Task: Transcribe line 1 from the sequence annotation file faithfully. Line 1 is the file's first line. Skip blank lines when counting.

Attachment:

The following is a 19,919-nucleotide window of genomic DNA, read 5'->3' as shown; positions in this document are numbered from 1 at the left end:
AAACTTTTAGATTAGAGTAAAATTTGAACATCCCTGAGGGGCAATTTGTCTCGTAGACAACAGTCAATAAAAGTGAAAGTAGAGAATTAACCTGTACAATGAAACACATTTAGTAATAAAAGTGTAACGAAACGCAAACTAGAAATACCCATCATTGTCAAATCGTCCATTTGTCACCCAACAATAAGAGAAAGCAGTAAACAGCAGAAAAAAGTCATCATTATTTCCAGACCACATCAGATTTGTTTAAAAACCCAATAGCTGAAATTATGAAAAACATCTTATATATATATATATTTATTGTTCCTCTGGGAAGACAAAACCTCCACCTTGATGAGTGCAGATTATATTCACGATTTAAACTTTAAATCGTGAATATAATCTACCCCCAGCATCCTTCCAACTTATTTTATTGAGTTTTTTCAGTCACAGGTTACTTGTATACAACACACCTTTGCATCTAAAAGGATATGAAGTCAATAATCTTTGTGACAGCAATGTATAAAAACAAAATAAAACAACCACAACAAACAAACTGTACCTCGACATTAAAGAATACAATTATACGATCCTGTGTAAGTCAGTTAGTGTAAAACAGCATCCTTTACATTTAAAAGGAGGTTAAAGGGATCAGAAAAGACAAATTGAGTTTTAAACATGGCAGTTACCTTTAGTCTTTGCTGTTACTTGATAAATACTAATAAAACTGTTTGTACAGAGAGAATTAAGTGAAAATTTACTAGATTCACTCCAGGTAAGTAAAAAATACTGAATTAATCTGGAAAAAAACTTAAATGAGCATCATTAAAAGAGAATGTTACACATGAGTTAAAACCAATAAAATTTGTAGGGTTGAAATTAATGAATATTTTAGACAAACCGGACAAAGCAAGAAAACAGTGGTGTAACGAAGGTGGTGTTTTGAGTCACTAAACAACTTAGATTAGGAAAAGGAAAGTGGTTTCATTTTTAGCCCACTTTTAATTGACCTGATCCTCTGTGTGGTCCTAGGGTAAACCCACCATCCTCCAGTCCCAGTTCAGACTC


The following is a 19,919-nucleotide window of genomic DNA, read 5'->3' as shown; positions in this document are numbered from 1 at the left end: